Finding the PSA value closest to date of prostate cancer diagnosis

I have two reports from an Oncology Information System.

The first lists all of the patients with a prostate cancer diagnosis and includes the DATE_OF_DIAGNOSIS and PATIENT_ID.

The second lists all of the PSAs taken on all of these patients and includes the DATE_OF_PSA_TEST and PATIENT_ID.

What I want to do is select for each PATIENT_ID, the PSA test this the DATE_OF_PSA_TEST which is closest but before the DATE_OF_DIAGNOSIS (it can be the same day).

I want to be able to select out all of the PSA_AT_DIAGNOSIS values and PATIENT_ID values into a single file.

I am grateful for any help.

Hi @AAM,

if I understand correctly, this is a simple inner join operation on the PATIENT_ID column, as explained in this video:

This should give you a table with the PATIENT_IDs that are present in both lists (i.e. those who are diagnosed & their respective PSA test dates), which you can then save as a file.

Hop that helps, best
Lukas

Hi @AAM

For the mechanics of doing the date comparisons, you could do something like the attached workflow. It joins the diagnosis and test data for each patient, determines the days difference between the two, filters out where the test was after the diagnosis, so keeps only those that are ON or BEFORE, and then finds the maximum test date of those for each patient.


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The result is hopefully what you are after. If a patient isn’t included in the test file, then the LEFT OUTER join ensures they still appear on the output, but with no test date. If that is not required, you would either filter out missing rows, or make the join an INNER join.

image

Workflow attached:

KNIME_PSA_Closest_Not_Later_Than.knwf (17.8 KB)

As @LukasS has said, you can then take the output and write to a file using an Excel Writer, CSV Writer or whichever you require.

Hope that helps.

EDIT: Just noticed your additional line about taking through the test value at date as well, so a modification to achieve this could be as follows:

I’ve changed the test table to the following:
image

So this now joins back on the patient test table, once it has a chosen test date for each patient to retrieve the test value. This then flows through to the output table

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Updated flow:

KNIME_PSA_Closest_Not_Later_Than 2.knwf (21.2 KB)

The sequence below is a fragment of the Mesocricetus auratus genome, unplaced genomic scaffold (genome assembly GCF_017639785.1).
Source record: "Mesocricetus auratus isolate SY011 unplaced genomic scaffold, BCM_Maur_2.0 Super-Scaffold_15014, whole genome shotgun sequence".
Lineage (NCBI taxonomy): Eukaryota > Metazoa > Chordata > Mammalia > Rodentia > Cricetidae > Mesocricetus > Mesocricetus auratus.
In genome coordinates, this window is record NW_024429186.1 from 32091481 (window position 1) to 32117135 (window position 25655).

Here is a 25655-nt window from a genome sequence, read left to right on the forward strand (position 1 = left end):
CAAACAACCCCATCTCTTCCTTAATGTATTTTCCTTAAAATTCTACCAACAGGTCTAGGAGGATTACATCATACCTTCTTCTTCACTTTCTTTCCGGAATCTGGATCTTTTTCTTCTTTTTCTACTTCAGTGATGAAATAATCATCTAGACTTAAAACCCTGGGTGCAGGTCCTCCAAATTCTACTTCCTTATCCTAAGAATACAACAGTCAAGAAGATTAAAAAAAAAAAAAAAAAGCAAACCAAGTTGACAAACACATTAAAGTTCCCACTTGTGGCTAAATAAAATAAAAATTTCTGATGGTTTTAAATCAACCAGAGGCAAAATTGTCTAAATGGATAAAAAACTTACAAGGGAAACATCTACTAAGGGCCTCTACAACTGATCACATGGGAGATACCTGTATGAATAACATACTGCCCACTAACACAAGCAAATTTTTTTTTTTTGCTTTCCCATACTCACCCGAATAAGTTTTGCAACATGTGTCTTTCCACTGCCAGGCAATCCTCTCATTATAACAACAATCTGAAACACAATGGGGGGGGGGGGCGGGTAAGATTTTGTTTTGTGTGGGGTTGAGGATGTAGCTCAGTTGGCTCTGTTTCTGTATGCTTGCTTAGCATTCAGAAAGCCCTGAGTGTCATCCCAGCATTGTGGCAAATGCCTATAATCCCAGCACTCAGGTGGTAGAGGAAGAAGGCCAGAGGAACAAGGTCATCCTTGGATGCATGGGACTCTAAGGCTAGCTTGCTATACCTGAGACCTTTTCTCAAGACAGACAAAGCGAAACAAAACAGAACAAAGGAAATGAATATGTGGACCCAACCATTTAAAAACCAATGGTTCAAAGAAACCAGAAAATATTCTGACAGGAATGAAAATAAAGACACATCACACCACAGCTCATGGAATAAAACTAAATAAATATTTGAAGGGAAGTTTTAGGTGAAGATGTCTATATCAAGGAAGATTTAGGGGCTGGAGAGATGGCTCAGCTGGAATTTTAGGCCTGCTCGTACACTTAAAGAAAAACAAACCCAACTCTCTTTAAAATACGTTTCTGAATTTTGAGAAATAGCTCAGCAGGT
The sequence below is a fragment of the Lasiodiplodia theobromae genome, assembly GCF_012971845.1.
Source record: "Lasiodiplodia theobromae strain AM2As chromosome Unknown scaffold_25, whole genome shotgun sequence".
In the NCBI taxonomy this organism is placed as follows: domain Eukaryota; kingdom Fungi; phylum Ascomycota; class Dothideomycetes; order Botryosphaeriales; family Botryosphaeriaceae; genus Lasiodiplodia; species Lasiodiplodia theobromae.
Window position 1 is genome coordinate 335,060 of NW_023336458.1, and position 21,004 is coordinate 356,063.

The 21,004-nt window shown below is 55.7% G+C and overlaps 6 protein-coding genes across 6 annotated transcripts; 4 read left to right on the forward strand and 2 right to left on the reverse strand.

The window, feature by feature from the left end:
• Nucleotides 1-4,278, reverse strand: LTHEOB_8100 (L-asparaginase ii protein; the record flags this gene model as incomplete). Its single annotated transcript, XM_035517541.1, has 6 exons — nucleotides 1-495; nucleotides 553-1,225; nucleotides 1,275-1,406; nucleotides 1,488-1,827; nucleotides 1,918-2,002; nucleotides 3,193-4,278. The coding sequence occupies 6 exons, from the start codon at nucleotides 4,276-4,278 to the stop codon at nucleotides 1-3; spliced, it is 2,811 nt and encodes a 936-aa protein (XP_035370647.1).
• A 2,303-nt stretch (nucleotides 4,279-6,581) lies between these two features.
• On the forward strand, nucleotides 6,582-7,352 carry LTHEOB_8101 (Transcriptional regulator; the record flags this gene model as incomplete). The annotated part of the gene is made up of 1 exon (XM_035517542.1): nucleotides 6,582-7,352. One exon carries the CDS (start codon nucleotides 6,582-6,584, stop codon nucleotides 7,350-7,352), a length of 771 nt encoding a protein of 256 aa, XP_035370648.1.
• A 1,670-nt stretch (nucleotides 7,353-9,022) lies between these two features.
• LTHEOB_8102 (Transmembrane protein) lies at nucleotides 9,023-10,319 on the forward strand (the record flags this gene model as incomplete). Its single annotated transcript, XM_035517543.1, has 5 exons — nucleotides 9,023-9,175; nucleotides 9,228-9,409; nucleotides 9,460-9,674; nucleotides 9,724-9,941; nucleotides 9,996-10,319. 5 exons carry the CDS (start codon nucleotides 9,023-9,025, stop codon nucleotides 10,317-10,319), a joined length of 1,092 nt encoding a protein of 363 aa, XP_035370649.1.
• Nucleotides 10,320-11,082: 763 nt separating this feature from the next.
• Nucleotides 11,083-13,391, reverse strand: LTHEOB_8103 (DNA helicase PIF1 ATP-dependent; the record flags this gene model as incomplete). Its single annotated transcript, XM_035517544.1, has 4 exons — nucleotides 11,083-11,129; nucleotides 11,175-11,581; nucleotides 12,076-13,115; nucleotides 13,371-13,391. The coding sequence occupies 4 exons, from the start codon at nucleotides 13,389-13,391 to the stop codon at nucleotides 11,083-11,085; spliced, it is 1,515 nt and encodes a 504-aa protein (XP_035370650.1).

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Thanks LukasS, that doesn’t address the problem of the date comparisons.

A

Thank you @takbb the logic looks correct at first glance, I’ll put it through its paces and let you know if it works as I intended to describe.

Most grateful!

A

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Yep @takbb , it works! You’re a genius!

Once again, many thanks. The next step is more interesting.

How do you take the last 3 PSA values before the diagnosis and calculate the PSA doubling time? Feel free to pass on the answer as I am no where near needing it.

A

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Hi @AAM

How is PSA doubling time defined? Is it the difference in days between two PSA tests for a given patient where the second test has at least twice the psa value of the first?

The “last 3 PSA Values before diagnosis”… if there are only 2 values, for a given patient, then presumably return those 2 (i.e return “up to” 3 PSA Values).

And does “before” mean “up to and including diagnosis date” as it did last time?

:slight_smile:

Hi @AAM , I just realised I’d produced a workflow for these later questions of yours but hadn’t uploaded it, and then time moved on.

I took a guess at the basis for definitions for doubling time. I can only test this against my own understanding, so if you need to use it, feel free to come back with questions if it doesn’t quite work as you expected.

KNIME_PSA_Closest_Not_Later_Than 3.knwf (58.6 KB)

2 Likes

Thanks @takbb

I’ll have a look at that. Certainly there are two periods where the doubling time is relevant - the PSAs in the 1-2 years before the diagnosis is established (i.e., finishing with the one I originally requested), which is fairly easy to establish because the final value is selected.

The second period is much more difficult to determine. After treatment the PSA will fall to a minimum value (the “nadir PSA”), this is usually within 12-18 months. It may then stay low permanently, or start to rise. When the PSA reaches ‘nadir PSA + 2’, the patient is said to have suffered a “PSA failure”. Across this period the PSA doubling time is relevant. It is unfortunate that even rising PSA values can fluctuate so that occasionally there appears to be a dip in the value. This is prone to occur if the PSA values are collected frequently (less than 6 monthly intervals).

A rising PSA may be observed for a short or long time, but at some point, other therapies (hormone therapy, chemotherapy, radiotherapy) may be instituted [I can identify these dates], with a resultant quick drop in the PSA to a new nadir. The PSA may then subsequently rise again with a new (and usually shorter doubling time) peak, and so other therapies may be used.

The PSA values extracted in the list have no correlation with therapies except by date, in the same way that you know the relevant PSA by comparing the date of the test and the date of diagnosis.

So the relevant parameters and values to be calculated are:

  • PSA at diagnosis (value) **done
  • PSA doubling time in the 12-24 months before diagnosis (months)
  • nadir PSA after initial therapy (value)
  • nadir PSA + 2 after initial therapy (date)
  • PSA doubling time after initial therapy (months)
  • PSA doubling time after second therapy (months)
  • PSA doubling time after third therapy (months)

I’ll try to get some sample CSV files together soon to assist in definition.

Thanks for discussing and helping,

A

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